Photo courtesy of Zolt Levay.
One such question is how to account for the fact that the universe is expanding at an accelerating rate.
Prior to this discovery in the late ‘90s, astronomers hypothesized that the attractive forces between objects should cause the rate of the universe’s expansion to gradually slow down. That the rate of expansion is actually speeding up reveals an unseen, repellant cosmic energy at play. Scientists call this mysterious force dark energy.
Because the density of matter becomes more diluted as the universe expands, the outward push of dark energy meets with less and less gravitational resistance.
“If dark energy has a constant value,” says Carroll, “then the universe will certainly expand forever toward the future.”
Das and Ali’s quantum-corrected equations propose exactly that.
In their model, the universe is made up of a “quantum fluid” that consists of incredibly small particles called gravitons and axions. These particles, which have long been hypothesized by physicists, are believed to facilitate gravity in the quantum realm. If they exist, they would be key players in the fiercely sought-after theory of quantum gravity. Extraordinarily, the density of the “quantum fluid” described in this model confirms existing measurements of the universe’s dark matter content. Furthermore, the fluid predicts a constant value that can reasonably account for observed behavior of dark energy.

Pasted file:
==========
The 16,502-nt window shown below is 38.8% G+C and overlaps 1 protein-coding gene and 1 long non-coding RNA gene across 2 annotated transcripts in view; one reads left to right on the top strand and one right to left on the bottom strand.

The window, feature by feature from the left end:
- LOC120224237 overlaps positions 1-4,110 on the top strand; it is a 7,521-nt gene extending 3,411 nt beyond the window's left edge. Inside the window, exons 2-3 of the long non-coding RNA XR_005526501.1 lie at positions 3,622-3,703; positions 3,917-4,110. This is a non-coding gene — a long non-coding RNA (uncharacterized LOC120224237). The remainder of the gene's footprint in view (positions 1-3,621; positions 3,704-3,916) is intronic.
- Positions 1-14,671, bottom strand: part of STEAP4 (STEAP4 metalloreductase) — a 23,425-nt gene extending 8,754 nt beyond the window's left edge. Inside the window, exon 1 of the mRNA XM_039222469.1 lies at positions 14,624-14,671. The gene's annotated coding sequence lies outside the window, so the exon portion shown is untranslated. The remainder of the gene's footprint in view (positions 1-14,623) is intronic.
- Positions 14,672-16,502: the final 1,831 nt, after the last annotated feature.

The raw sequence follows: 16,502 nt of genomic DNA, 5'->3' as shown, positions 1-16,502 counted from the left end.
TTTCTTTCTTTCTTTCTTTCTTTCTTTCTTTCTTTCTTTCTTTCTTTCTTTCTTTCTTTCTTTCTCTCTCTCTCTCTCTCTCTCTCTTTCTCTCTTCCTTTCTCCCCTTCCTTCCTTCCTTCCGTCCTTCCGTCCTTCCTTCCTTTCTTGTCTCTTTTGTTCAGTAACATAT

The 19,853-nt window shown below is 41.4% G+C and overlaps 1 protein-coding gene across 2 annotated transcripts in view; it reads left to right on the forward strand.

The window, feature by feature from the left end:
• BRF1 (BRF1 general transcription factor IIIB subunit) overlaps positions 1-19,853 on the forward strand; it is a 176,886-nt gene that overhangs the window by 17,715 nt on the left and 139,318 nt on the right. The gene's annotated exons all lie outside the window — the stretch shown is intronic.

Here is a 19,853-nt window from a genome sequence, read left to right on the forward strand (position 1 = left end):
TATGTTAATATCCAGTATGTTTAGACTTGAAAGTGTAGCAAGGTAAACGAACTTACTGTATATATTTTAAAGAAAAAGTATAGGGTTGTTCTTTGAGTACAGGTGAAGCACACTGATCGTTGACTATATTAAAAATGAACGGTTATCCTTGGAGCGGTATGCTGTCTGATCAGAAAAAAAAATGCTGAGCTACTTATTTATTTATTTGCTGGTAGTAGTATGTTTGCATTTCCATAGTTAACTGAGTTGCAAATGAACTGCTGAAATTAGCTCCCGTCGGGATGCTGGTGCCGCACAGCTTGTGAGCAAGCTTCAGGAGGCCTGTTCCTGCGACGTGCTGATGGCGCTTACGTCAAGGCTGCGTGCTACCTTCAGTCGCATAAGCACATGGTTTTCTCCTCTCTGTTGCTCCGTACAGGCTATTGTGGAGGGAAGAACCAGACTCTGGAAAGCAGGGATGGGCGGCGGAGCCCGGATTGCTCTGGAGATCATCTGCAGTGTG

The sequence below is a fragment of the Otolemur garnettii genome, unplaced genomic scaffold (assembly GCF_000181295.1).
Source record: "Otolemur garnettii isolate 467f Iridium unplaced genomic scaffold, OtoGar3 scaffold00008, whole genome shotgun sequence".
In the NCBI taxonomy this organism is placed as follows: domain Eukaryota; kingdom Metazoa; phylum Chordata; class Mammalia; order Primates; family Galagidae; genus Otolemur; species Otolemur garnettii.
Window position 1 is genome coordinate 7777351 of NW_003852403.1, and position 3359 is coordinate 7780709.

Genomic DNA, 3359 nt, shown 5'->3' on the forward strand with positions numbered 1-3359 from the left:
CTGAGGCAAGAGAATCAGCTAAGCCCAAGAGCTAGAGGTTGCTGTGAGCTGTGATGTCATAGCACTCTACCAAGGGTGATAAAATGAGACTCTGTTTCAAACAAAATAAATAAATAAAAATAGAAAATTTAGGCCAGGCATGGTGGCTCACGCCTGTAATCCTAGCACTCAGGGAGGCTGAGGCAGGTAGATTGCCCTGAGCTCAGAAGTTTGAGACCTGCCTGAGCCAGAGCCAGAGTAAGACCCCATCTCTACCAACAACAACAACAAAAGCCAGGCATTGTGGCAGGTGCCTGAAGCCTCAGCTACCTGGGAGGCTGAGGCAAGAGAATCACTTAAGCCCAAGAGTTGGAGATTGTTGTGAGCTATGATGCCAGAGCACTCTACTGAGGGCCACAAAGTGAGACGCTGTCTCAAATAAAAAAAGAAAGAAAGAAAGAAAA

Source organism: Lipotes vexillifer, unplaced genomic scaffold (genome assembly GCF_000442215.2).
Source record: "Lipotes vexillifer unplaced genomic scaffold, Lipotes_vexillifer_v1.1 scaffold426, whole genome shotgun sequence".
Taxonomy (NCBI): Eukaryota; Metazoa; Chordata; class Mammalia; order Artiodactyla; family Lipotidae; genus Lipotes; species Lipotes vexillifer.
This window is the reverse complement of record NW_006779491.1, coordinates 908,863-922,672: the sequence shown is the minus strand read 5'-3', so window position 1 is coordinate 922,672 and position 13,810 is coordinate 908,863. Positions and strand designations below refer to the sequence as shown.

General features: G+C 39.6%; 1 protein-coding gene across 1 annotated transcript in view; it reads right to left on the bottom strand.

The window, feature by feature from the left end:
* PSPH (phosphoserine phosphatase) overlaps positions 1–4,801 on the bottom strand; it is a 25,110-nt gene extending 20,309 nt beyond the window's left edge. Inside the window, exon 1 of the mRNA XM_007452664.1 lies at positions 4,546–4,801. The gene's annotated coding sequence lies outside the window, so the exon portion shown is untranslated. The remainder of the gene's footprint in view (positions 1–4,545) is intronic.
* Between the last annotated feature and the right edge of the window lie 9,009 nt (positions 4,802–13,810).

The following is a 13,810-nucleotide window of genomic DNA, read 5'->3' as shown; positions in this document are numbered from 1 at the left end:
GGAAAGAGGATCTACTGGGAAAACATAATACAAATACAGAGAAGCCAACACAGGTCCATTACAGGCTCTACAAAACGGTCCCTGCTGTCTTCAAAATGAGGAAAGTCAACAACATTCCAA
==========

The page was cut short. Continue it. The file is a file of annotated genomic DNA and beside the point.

“This is the first time that anyone has shown that these two major problems in cosmology can be solved simultaneously by [this quantum-adjusted] equation,” Ali said.
While these results are compelling, other members of the cosmology community are quick to reiterate that these ideas are speculative, and that they have previously been explored in certain capacities.
Carroll cautions that in similar models where Einstein’s equations are modified with quantum elements, the introduction of even slight perturbations can render the predictions unstable.
As for Das, he feels optimistic that although theoretical, this new model holds the potential to resolve some of cosmology’s greatest mysteries.